Friday News Roundup #224

Worth Knowing

Worth Watching

Matt Fouch, known for both his On The Couch With Fouch series and for singing bass for Legacy Five, recently launched a podcast and video blog. In last week’s episode, here, he mentioned that he will include a news section each week. This provides one more option for fans wondering where to keep up with the latest news once this site retires.

Also worth watching: This the first video I’ve seen of the Down East Boys with new bass singer Joe Brinkley:

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Song Snapshots #33: Ask Me Why

Jason Cox and Kenna Turner West co-wrote “Ask Me Why.” Cox brought an idea to their co-writing session called “It’s Love,” with the idea of structuring a chorus around questions someone was asking—“ask me why,” “ask me where.”

They decided to structure the song as a story around someone coming to Christ. “Our original version was about a guy,” West recalls; “He slipped through the door / sat on the last pew.” West released a solo project with that version of the lyric.

One day, she was at Daywind, where an engineer was mixing her version of “Ask Me Why.” Steve Mauldin contacted her; he was producing Legacy Five’s A Wonderful Life project, and said they were looking for a fast song and a song with a 6/8 signature. “Ask Me Why” has a 6/8 signature, so she immediately wondered if it might be the right fit.

“So I sent it over to Terry Franklin to do a male vocal, so they could hear it as a guy doing it,” she recalls.

She had never heard a story Scott Fowler had started sharing in concerts, about how Patty Bahour, a Muslim lady, had accidentally purchased tickets to a Legacy Five concert, and had eventually come to know the Lord. But when Scott heard the song, he immediately thought of Patty’s story. So he emailed Kenna, asking if it would be okay if he turned the “he” into a “she.”

“It was very thoughtful of him to ask,” West said; “I was completely fine with that. As songwriters, we’re just trying to equip singers with songs that they can share. I had no idea that changing a pronoun would make the song fit such a significant story in their ministry.”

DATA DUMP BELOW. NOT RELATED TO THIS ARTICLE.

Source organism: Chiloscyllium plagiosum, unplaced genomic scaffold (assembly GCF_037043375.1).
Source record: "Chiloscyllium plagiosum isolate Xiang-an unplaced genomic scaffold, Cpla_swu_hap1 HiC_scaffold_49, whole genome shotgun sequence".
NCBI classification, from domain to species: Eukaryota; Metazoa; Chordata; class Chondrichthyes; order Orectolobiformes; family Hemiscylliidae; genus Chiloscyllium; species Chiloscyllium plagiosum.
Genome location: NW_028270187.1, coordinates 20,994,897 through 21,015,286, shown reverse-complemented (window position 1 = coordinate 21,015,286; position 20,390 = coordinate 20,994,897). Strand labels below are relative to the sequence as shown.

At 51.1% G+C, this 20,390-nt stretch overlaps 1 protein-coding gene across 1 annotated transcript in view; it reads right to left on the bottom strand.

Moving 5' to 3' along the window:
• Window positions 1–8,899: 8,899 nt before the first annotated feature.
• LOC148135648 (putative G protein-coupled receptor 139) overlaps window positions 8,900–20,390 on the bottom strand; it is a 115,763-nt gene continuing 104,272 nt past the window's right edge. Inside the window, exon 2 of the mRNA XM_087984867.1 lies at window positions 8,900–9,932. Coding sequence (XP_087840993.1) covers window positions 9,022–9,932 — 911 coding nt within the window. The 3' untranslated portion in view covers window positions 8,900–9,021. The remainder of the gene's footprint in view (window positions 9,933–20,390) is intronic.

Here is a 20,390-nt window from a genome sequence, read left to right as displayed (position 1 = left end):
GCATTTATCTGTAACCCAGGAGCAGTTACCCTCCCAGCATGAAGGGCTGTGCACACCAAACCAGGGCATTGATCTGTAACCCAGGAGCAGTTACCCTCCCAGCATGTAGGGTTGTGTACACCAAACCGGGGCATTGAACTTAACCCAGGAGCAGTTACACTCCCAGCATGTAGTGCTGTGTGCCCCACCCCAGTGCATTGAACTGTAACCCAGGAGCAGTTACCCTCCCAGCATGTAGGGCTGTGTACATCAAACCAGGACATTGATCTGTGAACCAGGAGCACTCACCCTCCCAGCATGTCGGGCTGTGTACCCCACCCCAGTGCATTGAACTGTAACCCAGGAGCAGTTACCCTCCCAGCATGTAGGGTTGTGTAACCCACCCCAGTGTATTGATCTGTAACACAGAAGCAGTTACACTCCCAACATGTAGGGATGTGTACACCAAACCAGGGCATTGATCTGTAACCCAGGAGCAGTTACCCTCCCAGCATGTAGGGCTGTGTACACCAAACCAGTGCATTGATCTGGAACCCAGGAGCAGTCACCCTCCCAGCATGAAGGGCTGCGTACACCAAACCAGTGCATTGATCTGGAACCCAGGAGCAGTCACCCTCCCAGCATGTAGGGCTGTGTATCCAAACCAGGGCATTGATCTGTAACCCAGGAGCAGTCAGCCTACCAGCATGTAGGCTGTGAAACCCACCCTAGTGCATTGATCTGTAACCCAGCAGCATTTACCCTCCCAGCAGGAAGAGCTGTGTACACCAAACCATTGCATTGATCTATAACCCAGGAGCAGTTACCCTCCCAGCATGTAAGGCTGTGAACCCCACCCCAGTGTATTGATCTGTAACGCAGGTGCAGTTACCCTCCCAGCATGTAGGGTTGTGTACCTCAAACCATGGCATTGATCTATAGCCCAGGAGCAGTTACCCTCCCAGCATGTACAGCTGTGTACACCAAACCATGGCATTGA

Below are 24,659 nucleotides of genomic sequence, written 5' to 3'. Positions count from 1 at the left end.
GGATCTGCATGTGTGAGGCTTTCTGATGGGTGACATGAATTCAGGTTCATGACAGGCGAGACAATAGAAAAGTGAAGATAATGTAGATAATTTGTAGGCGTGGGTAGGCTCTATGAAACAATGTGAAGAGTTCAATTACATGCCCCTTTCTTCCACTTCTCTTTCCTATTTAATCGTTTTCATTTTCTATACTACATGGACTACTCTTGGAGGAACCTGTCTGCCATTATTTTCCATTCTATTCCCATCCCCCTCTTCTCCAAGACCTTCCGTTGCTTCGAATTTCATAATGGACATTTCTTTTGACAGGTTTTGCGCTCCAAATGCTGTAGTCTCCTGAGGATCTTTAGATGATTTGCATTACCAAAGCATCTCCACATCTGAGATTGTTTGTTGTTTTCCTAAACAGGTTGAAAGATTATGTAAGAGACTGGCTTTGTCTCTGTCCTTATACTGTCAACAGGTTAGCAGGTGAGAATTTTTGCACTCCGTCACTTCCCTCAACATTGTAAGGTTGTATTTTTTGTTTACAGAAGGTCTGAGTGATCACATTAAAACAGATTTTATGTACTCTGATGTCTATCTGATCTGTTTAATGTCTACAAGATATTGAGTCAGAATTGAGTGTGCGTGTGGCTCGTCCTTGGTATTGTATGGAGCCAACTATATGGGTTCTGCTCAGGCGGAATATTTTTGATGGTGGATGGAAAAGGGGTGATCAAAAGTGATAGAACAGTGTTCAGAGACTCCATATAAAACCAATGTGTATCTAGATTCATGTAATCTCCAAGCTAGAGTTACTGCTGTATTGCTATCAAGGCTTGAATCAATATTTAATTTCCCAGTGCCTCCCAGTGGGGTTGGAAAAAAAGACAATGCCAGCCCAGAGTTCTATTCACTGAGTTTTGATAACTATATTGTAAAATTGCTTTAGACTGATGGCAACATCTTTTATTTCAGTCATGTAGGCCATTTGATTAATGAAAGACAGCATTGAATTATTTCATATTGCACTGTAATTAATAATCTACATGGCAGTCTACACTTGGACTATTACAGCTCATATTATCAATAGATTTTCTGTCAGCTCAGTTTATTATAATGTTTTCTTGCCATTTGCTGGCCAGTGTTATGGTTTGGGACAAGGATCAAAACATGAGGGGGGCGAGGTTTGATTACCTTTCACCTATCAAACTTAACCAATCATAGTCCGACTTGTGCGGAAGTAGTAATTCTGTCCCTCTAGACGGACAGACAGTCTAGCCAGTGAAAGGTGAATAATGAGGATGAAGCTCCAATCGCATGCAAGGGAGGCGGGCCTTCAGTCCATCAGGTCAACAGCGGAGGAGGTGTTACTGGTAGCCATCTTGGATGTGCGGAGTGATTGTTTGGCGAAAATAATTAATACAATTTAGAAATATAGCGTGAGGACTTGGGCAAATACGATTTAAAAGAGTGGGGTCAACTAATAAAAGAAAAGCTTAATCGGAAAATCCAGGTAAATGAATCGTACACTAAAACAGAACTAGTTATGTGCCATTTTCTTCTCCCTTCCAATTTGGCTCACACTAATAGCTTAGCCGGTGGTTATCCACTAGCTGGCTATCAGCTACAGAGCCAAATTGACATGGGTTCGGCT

West pitched the song one week, and Legacy Five recorded it the following week. But there was even more: Steve Mauldin’s email came on a Wednesday. The next day, West, Lee Black, and Jason Cox were sitting in a writer’s room at BMI. West commented, “Hey, Legacy Five needs a fast song. Let’s write a fast song!” They wrote “I’m Still Amazed” on Thursday, recorded and submitted a demo on Friday, and Legacy Five recorded it the next Monday!

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Cathedrals Family Reunion expands beyond initial date

Last year, Ernie Haase, Gerald Wolfe, Mark Trammell, Scott Fowler, and Danny Funderburk held an event they called a “Cathedrals Family Reunion” in Fort Worth, Texas. Yesterday, the event’s promotion team, IMC Concerts, posted a video to YouTube, announcing that four more Cathedrals Family Reunion dates have been added: Akron, Ohio; Denver, Colorado; Lancaster, Pennsylvania; and, Orlando, Florida.

The video is also worth watching for a memory Ernie Haase shares about being there the day that George and Glen decided to retire the group:

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Friday News Roundup #218

Worth Knowing

  • Longtime Diplomats bass singer Joe Brown has returned to the group.
  • Blackwood Quartet member David Mann is coming off the road due to voice issues. In an open letter, he commented: “My windpipe was full of mold that, I later found out, I had been breathing in from a mold infested vehicle. This problem had collapsed a portion of my airways, and prevented me from using more than 1/3 of my lung capacity.” On doctor’s advice, he has decided to pursue non-musical lines of work, at least for the next several years.
  • Roger Talley entertained the audience at a recent Talleys concert in Norway by coming on stage dressed in the costume of their Olympic curling team.

Worth Reading

On Monday’s “Creating Trends” post, Pat Barker posted insightful thoughts on the relative merits of gimmicks and the songs to back them up:

I was told by one of my managers in the early days of me traveling that most Gospel music fans were also wrestling fans. In those days I was still trying to be “High Church” in my presentation because that is how I was taught. The problem was that it wasn’t getting past the first row. His point was that most of the fans want a gimmick. They want something they can identify with every time they see you. That is true.